“Don’t pretend to know everything.”
—Michael B. Jordan
In the early 00s, my partners and I lived in the best apartment in the entire East Bay. It was on Harrison street in Oakland, just a short jog uphill from Lake Merritt. We had the whole top floor of a triplex, with garages at street level. The living room facing the street was so big we called it the ballroom; it had windows on all three sides. When it was hot, we could catch a jasmine-scented breeze. It didn’t matter that the second bathroom rarely worked—we had laundry inside the apartment! It didn’t matter that you had to unplug the refrigerator to use the microwave—we had an actual dining room with a built-in china cabinet! It didn’t matter that the only way to open the garage door was by taking a running jump to hit the upper right hand corner—we had off street parking!
We were twenty-five and living the dream: all the freedom of young adulthood, right alongside all the insecurity, financial anxiety, and underemployment that goes with it. So many blessed curses, so many cursed blessings.
And so it was when we woke one morning to find that someone had broken into the garage. We picked our way through the space, storage tubs strewn about, ready to make a list of what was missing. It took us a while to figure out what they had taken. The well-stocked tool box was there, whole and intact. My bicycle was there. (It turned out to be the only bicycle I’ve ever owned that wasn’t stolen.) Our car was untouched. At the end of the day, we looked at the list: two wool sweaters and a tent. Digging down deeper into one of the boxes, we discovered the tent poles they had missed. They took two wool sweaters and half a tent. Someone was suffering a misfortune here, but it wasn’t us.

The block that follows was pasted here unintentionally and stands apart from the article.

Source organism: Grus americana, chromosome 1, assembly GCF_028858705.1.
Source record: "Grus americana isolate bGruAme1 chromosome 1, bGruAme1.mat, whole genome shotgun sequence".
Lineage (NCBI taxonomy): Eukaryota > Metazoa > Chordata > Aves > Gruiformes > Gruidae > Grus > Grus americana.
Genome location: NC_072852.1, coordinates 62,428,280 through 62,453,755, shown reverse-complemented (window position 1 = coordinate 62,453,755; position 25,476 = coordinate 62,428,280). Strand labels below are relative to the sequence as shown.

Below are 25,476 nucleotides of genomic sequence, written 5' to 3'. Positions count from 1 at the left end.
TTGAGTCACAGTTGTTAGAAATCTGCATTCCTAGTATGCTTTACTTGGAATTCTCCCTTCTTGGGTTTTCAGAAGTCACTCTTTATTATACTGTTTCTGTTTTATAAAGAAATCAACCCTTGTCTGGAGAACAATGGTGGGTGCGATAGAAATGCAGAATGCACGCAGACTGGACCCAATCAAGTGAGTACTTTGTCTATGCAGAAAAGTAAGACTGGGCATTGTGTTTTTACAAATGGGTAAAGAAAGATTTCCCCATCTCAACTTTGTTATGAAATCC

There was really only one option. We cleaned up the mess, closed the garage, and laid the tent poles gently on the sidewalk. They were gone by nightfall. I can only hope they found their proper home. I will always remember that apartment with gratitude for its beauty, its contradictions, and all it taught me.
Spirit of Life and Love, thank you for small moments of noticing when my comfort is expendable. Help me learn from these very little things how to break open my serenity when the time is ready for the big things. Help me understand, even in the midst of my comfort, when righteous change requires my discomfort.